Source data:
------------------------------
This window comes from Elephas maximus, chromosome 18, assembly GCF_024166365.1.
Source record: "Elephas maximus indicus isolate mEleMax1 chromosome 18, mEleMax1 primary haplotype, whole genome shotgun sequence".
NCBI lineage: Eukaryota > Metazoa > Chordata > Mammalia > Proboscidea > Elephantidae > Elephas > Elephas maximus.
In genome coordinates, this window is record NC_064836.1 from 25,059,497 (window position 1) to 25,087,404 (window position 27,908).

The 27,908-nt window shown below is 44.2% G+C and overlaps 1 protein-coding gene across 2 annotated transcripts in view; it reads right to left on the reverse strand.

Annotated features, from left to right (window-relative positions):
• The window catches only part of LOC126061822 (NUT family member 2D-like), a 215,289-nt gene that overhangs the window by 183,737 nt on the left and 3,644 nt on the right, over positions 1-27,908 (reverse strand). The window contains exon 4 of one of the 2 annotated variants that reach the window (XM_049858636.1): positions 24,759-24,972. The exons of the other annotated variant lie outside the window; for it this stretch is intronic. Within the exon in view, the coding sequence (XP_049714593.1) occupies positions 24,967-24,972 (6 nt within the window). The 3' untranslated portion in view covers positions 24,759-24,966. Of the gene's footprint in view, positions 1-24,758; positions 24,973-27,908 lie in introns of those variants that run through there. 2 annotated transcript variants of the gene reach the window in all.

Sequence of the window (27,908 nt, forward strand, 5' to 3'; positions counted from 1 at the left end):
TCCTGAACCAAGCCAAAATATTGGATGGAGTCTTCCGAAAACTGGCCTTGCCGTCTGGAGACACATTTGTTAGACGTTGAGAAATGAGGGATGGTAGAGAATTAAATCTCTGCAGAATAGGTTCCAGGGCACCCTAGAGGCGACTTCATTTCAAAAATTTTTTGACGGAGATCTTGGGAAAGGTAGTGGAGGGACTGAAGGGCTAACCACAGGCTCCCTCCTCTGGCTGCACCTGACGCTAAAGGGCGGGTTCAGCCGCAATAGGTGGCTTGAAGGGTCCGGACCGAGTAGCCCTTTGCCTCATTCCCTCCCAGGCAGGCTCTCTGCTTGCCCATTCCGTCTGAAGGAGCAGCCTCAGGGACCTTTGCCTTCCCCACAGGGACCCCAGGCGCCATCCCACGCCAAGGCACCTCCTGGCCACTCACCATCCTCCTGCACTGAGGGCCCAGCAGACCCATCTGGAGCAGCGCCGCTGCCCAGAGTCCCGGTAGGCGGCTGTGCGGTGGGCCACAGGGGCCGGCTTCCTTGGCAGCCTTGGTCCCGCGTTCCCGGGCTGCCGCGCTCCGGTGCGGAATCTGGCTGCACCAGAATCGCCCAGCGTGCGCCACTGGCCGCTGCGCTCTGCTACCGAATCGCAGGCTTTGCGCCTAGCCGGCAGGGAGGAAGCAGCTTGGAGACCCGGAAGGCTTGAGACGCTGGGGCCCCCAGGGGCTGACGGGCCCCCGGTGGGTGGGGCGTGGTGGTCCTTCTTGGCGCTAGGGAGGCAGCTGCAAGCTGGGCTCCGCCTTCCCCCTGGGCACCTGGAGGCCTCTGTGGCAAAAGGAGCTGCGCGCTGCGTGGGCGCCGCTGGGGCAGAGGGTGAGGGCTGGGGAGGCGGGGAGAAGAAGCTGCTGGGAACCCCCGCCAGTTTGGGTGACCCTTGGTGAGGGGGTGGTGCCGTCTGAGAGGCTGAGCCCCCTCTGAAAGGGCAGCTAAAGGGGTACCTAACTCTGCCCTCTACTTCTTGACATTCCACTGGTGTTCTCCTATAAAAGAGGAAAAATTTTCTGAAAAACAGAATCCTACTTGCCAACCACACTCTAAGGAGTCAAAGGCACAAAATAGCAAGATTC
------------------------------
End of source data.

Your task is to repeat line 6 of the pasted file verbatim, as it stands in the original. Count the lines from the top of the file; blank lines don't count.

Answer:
Annotated features, from left to right (window-relative positions):